In the teahouse, genteel family recollections are shelved once the subject of post-Soviet Azerbaijan and the Aliyevs is brought up. “We have survived because Azerbaijan is a strong and happy country,” says the teahouse owner. Mayor Yadadayeva, meanwhile, says the locals “cannot imagine what would have happened without the Aliyevs. It is too hard to even think about.”
The official narrative is that Azerbaijan is a modern, diverse and exciting young country that is assuming its place in Europe. Baku has become a destination of choice for sporting tournaments (such as a leading European soccer final last May), and the country has spent millions promoting itself abroad. Sponsoring and supporting its small and unthreatening Jewish community — particularly with the aid of the region’s wealthy Jewish businessmen — is a key part of advancing that narrative.
Azerbaijan’s relationship with Israel relies on the narrative that has been created and bought into by the Azerbaijani Jewish diaspora that Azerbaijan is a tolerant and anti-Semitism-free country that is fighting for its survival. In Israel and Washington, Jewish Azerbaijanis have been important in articulating this narrative.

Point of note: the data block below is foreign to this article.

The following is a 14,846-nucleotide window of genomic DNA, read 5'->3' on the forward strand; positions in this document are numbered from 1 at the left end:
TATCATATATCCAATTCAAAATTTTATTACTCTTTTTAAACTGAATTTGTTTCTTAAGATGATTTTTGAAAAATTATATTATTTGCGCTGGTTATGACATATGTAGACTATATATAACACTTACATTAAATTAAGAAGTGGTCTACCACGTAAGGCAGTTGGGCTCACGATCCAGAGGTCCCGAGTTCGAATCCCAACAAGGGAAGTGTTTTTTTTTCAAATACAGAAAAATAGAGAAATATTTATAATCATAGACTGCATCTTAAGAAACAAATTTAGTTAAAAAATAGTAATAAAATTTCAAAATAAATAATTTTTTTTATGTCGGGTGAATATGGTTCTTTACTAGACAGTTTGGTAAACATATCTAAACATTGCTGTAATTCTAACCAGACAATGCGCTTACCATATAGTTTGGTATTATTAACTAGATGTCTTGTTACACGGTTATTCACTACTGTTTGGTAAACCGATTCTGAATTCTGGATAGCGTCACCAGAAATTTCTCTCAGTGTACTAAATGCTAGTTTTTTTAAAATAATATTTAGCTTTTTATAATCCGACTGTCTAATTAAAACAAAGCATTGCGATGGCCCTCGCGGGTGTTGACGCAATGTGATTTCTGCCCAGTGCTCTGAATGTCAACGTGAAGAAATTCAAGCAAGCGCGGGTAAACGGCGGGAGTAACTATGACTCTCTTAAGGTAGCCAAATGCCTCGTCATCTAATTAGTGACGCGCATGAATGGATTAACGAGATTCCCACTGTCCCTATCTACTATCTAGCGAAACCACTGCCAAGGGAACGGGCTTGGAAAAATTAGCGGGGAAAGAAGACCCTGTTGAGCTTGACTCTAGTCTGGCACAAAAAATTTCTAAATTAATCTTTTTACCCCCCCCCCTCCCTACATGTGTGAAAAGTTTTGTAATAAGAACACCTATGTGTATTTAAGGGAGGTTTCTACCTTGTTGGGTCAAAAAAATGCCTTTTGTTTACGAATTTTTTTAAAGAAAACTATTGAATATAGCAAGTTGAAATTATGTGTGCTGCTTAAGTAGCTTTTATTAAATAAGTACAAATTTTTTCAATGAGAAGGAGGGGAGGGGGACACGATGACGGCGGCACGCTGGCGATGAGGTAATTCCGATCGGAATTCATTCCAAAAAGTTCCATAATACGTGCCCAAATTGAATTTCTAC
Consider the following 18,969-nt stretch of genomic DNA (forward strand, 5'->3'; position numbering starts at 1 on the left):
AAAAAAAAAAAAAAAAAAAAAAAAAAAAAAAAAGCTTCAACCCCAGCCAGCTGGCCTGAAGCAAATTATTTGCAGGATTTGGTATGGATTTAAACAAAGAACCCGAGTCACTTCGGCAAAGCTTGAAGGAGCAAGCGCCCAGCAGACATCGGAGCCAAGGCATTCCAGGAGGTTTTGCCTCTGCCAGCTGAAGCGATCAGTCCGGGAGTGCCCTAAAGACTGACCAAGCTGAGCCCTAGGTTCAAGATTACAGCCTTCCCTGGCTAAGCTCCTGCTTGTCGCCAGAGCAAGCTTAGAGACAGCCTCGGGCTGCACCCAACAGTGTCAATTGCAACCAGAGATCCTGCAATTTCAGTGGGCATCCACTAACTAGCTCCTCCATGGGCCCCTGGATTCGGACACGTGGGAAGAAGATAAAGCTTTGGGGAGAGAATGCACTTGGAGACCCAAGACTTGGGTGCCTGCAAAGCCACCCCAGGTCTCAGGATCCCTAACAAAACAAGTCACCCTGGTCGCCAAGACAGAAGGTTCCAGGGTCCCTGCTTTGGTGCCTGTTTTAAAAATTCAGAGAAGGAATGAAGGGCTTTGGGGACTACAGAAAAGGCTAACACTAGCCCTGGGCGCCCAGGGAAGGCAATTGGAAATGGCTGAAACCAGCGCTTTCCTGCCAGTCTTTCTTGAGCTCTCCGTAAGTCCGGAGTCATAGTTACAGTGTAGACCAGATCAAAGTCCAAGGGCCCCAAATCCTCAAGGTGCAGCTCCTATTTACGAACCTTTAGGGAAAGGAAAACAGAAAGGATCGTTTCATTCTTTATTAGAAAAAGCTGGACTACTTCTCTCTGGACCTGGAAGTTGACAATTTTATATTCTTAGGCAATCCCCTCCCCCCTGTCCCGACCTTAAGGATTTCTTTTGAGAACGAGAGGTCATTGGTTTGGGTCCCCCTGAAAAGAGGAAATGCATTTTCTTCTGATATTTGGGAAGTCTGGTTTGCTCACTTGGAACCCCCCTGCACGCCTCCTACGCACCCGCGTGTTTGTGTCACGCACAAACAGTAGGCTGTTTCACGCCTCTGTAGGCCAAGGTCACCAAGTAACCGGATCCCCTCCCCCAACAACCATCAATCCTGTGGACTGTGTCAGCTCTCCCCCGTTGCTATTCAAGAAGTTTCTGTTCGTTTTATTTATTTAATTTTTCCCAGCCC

Despite Azerbaijan and Israel’s close relationship, Baku has tactically chosen not to open an embassy in Israel for risk of upsetting important partners domestically and abroad. Rather, relations are conducted informally through the Israel office of AZAL, the Azerbaijani state airline.
As Aliyev made his move in an unstable Baku, the Mountain Jews of Qirmizi Qesebe made theirs in Russia. More comfortable in Russian than Azerbaijani, and connected to Mountain Jewish communities in the north Caucasus, Moscow was a natural fit for them. As the Russian economy went into free-fall and the old Soviet industries were off-loaded in increasingly dubious deals, a coterie of men from Qirmizi Qesebe began to amass fabulous wealth as they climbed the greasy pole of the Russian economy in Moscow, St. Petersburg and assorted regions.
“The Jews were granted an unofficial autonomy. This is why Azerbaijan’s Jews have become so successful. They were loyal and reliable,” says Vidadi Muradov, an expert on the Jews of Qirmizi Qesebe from the Institute of Archaeology and Ethnography in Baku, a respected local think tank.
The gauche mansions of oligarchs Nisanov and his business partner Zarakh Iliev, 53, dominate the center of Qirmizi Qesebe. With whitewashed walls, grand balconies, annexes and Greek columns, their homes have an aesthetic that would prove jarring anywhere other than Beverly Hills. For these two Mountain Jews, the ascent to the top was a slow one: In the final days of the Soviet Union, the childhood friends were working with family in Moscow’s markets, but by the early ’90s had begun conquering the kiosks of the Moscow Metro. They have subsequently created a multibillion dollar portfolio of Moscow property, product distribution firms and shopping malls. Forbes estimates both men’s net worth at $3.5 billion and among the 700 richest people in the world.